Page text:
Messy life

My Life Is A Mess, Sue Me

Being compared to 2008 Britney Spears is actually a compliment.

Casey Daly

Okay fine. I'm that girl. Most mornings, I'm incapable of rolling out of bed until 10 minutes before class. I might not be the Webster Dictionary definition of "organized" or "graceful." Sue me.

It's not like people hesitate to remind me of my hot mess, Amanda Bynes status. Before I left for college, my parents insisted on sitting me down in the kitchen for a very serious lesson about how to use a toaster, as they were convinced I was somehow incapable of navigating a basic kitchen appliance (fair—my track record in the kitchen isn't perfect). I'm too reckless when it comes to driving. I've dropped my phone so many times over the past few years, I've become friends with the guys at the tech repair shop back home (shout-out to Antonio, ily). Clutter seems to accumulate magically after I've just cleaned. It's always been this way. I can never, for the life of me, seem to get it together.

I thought the day I came to college would be a clean slate. My high school self pined for the day that a more mature College Casey finally put her life in order and do away with this "messy" business. I saw myself strolling through a leafy campus, pep band drums in the distance serving as the soundtrack to my #thriving. A gaggle of sorority girls with bleached teeth and flower crowns would flock to me immediately, bask in the composure of my perfect new lifestyle, and practically beg me to join their awesome sisterhood. "Fine," I would sigh, "if you insist."

Unfortunately, the way reality unfolds itself dims in comparison to the way we've already pictured in our minds. Not to say I'm not grateful for the friends and experiences college has blessed me with. Here I am now, after entering the big bad college world for a few months now, still feeling like I haven't quite gotten my life together. I still have the same issues I did before. Nothing in life, or the best things rather, are ever so clean-cut.

What do I do with this newfound realization that I will never be cured of my chronic disorganization? Do I shave my head, jump on a plane, and dip to Mexico forever? Do I retire as a lonely hunchback in a bell tower? But I'd somehow miss my flight. And, chances are, I'd find a way to seriously injure myself operating the complex machinery that is a giant church bell.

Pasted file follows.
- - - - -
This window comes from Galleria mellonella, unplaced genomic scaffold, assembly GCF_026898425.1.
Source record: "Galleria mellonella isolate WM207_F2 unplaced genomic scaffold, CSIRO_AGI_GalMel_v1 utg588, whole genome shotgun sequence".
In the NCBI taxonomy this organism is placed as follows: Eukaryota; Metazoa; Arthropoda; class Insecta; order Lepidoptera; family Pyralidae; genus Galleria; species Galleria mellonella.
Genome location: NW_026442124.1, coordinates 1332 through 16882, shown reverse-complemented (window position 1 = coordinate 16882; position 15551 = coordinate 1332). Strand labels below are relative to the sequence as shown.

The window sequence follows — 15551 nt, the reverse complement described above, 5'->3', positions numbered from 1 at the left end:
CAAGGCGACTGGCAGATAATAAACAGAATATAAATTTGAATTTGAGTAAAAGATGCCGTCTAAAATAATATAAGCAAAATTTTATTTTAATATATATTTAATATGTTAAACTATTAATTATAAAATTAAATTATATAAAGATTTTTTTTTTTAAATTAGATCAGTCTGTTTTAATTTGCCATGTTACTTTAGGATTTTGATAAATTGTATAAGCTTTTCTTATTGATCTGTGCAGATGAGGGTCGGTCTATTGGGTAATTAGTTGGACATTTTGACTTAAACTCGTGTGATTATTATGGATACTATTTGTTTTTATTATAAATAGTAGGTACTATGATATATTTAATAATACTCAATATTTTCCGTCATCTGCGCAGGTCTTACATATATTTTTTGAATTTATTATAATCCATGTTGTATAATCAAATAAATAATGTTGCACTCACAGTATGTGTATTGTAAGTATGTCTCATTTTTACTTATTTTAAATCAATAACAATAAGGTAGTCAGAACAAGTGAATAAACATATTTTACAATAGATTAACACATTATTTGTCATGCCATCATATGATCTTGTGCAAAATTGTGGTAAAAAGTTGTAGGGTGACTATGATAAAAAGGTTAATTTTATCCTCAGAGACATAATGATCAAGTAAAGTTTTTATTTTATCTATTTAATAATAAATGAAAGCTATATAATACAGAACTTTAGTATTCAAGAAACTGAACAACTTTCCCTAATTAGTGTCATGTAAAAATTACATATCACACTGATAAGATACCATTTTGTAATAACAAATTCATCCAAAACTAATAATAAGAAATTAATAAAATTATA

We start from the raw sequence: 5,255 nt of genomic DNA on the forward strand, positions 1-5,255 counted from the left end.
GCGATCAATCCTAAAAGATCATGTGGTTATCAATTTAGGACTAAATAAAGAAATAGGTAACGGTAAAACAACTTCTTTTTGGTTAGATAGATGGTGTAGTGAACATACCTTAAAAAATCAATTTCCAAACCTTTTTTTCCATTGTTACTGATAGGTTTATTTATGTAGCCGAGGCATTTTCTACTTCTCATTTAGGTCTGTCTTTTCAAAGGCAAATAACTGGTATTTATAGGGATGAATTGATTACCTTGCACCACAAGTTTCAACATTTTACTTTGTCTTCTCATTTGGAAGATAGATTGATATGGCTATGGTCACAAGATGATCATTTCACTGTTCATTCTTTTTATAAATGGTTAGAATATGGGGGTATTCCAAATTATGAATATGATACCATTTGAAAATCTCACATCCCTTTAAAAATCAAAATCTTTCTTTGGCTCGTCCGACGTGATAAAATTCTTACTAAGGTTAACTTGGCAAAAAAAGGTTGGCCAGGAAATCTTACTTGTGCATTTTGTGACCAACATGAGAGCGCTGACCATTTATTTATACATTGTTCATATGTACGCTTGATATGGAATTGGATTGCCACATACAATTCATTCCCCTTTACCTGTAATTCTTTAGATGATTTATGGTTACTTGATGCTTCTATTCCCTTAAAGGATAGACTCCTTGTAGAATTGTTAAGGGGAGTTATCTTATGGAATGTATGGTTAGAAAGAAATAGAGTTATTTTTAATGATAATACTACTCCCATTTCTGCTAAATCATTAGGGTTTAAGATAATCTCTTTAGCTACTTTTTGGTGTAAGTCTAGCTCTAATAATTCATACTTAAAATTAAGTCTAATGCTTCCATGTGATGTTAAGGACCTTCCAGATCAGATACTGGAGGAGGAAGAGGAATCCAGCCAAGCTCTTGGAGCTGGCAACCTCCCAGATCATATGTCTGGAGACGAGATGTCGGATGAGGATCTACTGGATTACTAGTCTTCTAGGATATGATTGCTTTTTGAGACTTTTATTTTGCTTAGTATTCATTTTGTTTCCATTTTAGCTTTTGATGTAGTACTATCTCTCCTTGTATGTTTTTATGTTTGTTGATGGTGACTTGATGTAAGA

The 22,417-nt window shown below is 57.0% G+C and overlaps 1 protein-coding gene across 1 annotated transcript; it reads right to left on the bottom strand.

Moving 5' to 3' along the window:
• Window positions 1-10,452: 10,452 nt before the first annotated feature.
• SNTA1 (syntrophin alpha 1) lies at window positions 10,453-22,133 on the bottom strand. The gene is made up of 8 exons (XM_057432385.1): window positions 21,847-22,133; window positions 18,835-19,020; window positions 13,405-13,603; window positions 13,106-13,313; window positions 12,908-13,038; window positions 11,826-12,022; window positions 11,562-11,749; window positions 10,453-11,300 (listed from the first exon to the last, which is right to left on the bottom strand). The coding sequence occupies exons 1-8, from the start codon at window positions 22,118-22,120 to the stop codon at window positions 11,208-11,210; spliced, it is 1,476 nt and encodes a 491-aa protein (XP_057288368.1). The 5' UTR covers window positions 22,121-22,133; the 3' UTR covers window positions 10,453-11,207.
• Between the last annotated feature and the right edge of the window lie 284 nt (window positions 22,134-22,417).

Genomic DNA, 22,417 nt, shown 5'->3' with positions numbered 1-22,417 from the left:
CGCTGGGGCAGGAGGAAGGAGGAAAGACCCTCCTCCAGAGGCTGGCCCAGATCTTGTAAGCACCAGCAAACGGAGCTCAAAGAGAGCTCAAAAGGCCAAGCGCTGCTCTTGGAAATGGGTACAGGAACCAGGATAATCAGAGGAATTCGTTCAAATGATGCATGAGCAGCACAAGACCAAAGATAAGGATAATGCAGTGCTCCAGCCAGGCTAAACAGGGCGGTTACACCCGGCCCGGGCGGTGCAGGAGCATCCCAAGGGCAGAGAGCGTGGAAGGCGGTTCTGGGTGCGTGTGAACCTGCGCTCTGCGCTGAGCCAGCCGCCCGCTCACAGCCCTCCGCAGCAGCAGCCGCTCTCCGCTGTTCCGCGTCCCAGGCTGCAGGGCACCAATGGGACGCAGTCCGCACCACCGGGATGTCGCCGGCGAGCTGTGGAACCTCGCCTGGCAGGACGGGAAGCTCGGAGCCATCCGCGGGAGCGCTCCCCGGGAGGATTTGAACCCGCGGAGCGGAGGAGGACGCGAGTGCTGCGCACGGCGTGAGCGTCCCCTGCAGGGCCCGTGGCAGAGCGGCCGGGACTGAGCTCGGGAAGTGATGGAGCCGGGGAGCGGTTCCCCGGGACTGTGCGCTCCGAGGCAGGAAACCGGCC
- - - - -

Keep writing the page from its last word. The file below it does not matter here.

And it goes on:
The truth is, we can't just expect our problems to magically disappear simply because of a change in environment. That was unrealistic of me to expect of myself.

If you're like me, and people sometimes give you weird looks because you wore your shirt inside out in a public area, it's easy to feel small and inadequate on a campus full of "well-adjusted young adults" (I mentally said this phrase in a British accent while writing it, so I think you should read it that way too.) For some reason, we tend to feel as though someone who keeps a daily planner past the month of September is somehow superior to the rest of society.

I mildly hate myself for sounding like a Girl Scout leader by saying this, but if you're a little bit disorganized, you're amazing. Chances are you're spunky, creative, funny, and don't mind laughing at yourself every once in a while. There seems to be a stigma against messy people, whether they be literally or figuratively disorganized in their lives. We often forget that there is something quite beautiful to be found in disorganization. A loose end of curly hair falling out of a bun, a missed train that leads to a quiet morning in a coffee shop, a turkey-hand painting from a five-year-old.

My little sister, Bridie, is the queen of bedroom clutter. I used to get so frustrated with her for leaving her glue sticks, acrylic paints, and other miscellaneous craft materials everywhere in our shared little room. When I came home from college for the first time, she'd hung up her paintings wall-to-wall: a pink Harry Styles, a bouquet of flowers, and an old photograph of her and I eating French fries at the country club hanging above my bed. She'd needed a space to create—a process that is messy and complicated in nature.

If you're a Bridie, you are not a burden. You are free-spirited, and you're awesome!

In my experience, the best people to be around are the ones that don't take themselves too seriously in that light. Messes are cool, and messy people have a lot of honesty and insight to teach the rest of the world. Though it never can hurt to declutter every once in a while.

So, to all the people like me, I love you and I believe in you. I know how hard it can be during those darker moments when you realize your own parents don't believe in your ability to make toast. I think you can make toast, though. With butter.

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This article has not been reviewed by Odyssey HQ and solely reflects the ideas and opinions of the creator.

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